First of all, every year ours is held in the local fire hall. As you enter, directly across the room, over the vast array of folded tables, you see the bar, which is a somewhat makeshift wood paneled bar, manned by two of the volunteer firefighters. Above your head is a drop ceiling with some old water stains and old light covers that were once clear but now due to age, are dulled and frosted. On the right and left you are greeted by volunteer ladies from the PTO handing out tickets for you to enter into the drawings, and then have more expensive tickets for sale for the higher tier prizes. To the back of the room, fold up tables covered with that cut up table cloth you can get in a 100 yard roll at Party City line the room which are adorned with those old fold up metal chairs upon which your ass is commandeered for the evening as numbers (most times not yours) are called out as winners, and a buffet of food awaits the very end of the room, which is first come first serve, so you can only imagine the scavengers that have fasted all day in preparation.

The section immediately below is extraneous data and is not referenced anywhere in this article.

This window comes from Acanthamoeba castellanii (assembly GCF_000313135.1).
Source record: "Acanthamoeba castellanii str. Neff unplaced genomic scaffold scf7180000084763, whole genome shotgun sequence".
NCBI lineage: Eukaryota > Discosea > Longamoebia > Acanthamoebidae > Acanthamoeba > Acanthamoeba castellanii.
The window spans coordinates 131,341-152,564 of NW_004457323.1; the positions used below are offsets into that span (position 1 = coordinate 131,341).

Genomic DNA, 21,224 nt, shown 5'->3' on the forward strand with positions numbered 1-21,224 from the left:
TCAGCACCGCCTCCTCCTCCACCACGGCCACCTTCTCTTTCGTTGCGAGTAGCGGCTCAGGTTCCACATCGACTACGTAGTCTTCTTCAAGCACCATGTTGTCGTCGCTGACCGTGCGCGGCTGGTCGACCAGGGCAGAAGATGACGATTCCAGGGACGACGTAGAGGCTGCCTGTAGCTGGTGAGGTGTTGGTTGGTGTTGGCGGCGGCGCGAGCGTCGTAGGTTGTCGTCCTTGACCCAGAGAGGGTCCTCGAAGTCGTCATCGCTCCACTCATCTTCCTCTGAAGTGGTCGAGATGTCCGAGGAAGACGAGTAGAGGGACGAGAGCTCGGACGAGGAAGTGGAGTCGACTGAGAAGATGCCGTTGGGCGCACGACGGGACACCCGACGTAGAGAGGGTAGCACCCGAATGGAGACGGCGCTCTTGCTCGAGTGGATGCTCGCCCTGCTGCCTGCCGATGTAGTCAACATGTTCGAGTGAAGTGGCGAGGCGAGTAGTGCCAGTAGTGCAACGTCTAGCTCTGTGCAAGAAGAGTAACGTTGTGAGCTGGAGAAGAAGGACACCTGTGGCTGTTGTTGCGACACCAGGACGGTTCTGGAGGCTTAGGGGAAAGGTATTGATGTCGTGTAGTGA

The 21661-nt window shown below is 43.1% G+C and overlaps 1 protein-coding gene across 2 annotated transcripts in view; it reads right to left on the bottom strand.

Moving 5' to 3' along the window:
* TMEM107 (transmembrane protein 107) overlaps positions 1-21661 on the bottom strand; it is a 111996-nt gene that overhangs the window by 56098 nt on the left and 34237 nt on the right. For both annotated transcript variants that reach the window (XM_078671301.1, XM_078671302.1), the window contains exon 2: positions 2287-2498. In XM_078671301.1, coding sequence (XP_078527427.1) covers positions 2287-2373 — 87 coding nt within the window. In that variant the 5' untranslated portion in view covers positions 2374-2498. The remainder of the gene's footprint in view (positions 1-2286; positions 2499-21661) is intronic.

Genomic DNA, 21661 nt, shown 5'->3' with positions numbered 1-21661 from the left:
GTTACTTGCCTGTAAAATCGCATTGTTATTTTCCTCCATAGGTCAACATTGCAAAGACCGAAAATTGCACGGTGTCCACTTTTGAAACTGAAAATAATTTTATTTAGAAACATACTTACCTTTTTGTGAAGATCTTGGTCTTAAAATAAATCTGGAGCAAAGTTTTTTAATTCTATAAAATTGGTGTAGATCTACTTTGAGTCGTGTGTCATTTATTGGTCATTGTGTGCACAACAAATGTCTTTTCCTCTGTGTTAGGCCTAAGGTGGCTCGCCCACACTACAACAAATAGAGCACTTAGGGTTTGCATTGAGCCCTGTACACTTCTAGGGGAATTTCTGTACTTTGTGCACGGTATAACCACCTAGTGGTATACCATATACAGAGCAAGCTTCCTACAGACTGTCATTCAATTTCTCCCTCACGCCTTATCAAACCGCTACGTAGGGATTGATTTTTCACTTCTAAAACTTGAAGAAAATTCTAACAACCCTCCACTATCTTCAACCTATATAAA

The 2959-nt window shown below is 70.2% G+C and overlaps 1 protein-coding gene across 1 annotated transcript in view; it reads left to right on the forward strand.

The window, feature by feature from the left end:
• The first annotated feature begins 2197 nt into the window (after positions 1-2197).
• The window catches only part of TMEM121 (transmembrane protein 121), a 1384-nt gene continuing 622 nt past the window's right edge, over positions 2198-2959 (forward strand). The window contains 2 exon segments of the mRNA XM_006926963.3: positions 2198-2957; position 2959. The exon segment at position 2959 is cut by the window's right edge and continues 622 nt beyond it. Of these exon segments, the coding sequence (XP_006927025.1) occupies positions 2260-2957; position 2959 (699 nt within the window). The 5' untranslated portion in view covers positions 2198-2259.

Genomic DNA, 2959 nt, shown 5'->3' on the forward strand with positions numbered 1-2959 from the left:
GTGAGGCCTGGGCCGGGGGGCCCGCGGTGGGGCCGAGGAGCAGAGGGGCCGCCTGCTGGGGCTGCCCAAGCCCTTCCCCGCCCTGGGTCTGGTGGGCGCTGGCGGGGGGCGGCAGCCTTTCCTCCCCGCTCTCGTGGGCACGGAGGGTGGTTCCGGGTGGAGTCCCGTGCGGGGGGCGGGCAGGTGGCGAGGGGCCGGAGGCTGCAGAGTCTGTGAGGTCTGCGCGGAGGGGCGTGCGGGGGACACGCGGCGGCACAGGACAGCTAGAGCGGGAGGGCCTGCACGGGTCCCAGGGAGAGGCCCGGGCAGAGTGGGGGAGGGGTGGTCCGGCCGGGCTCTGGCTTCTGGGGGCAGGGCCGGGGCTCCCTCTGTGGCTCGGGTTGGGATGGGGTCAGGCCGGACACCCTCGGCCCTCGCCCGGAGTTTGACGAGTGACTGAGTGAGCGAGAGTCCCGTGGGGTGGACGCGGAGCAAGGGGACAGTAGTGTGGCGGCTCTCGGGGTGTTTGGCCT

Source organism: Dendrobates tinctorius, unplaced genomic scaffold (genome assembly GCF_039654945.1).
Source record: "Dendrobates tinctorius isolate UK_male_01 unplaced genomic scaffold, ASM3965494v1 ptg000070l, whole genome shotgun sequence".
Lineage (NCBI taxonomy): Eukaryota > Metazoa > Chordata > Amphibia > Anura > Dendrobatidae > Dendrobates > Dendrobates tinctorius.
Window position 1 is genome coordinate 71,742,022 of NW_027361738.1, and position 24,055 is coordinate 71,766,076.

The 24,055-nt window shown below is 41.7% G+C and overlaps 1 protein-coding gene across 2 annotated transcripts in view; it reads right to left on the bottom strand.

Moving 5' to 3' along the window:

People come from surrounding towns for this function, like they were giving away a million dollars or something. Doors open at 6pm, but people are already parked and waiting for entry at 5:30, no doubt.  I cannot deny that in my enthusiasm to just get out, I was in line by 5:45, and now I question why! I suppose I really do lack a bit of sanity.